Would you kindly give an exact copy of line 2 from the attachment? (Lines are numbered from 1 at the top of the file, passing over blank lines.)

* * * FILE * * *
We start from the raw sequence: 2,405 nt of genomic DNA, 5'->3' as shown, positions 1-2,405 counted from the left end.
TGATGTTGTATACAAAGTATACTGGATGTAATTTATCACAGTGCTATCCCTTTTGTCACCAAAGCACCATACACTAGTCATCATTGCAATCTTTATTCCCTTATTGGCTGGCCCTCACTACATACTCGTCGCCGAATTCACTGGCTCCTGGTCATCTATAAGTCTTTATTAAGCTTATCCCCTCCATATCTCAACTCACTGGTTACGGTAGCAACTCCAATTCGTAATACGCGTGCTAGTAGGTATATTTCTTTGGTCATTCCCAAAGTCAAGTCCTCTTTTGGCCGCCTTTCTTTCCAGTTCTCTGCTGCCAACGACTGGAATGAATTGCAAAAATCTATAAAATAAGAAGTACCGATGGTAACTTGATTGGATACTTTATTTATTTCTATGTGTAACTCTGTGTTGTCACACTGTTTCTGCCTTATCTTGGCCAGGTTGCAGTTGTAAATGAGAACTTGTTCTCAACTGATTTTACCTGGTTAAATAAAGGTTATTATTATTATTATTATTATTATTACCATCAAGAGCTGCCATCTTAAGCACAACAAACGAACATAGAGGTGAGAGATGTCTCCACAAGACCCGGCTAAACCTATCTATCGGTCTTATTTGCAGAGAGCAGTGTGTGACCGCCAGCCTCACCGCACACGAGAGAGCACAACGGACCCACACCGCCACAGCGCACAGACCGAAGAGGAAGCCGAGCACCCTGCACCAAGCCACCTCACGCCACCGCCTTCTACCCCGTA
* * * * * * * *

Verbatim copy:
TGATGTTGTATACAAAGTATACTGGATGTAATTTATCACAGTGCTATCCCTTTTGTCACCAAAGCACCATACACTAGTCATCATTGCAATCTTTATTCCCTTATTGGCTGGCCCTCACTACATACTCGTCGCCGAATTCACTGGCTCCTGGTCATCTATAAGTCTTTATTAAGCTTATCCCCTCCATATCTCAACTCACTGGTTACGGTAGCAACTCCAATTCGTAATACGCGTGCTAGTAGGTATATTTCTTTGGTCATTCCCAAAGTCAAGTCCTCTTTTGGCCGCCTTTCTTTCCAGTTCTCTGCTGCCAACGACTGGAATGAATTGCAAAAATCTATAAAATAAGAAGTACCGATGGTAACTTGATTGGATACTTTATTTATTTCTATGTGTAACTCTGTGTTGTCACACTGTTTCTGCCTTATCTTGGCCAGGTTGCAGTTGTAAATGAGAACTTGTTCTCAACTGATTTTACCTGGTTAAATAAAGGTTATTATTATTATTATTATTATTATTACCATCAAGAGCTGCCATCTTAAGCACAACAAACGAACATAGAGGTGAGAGATGTCTCCACAAGACCCGGCTAAACCTATCTATCGGTCTTATTTGCAGAGAGCAGTGTGTGACCGCCAGCCTCACCGCACACGAGAGAGCACAACGGACCCACACCGCCACAGCGCACAGACCGAAGAGGAAGCCGAGCACCCTGCACCAAGCCACCTCACGCCACCGCCTTCTACCCCGTA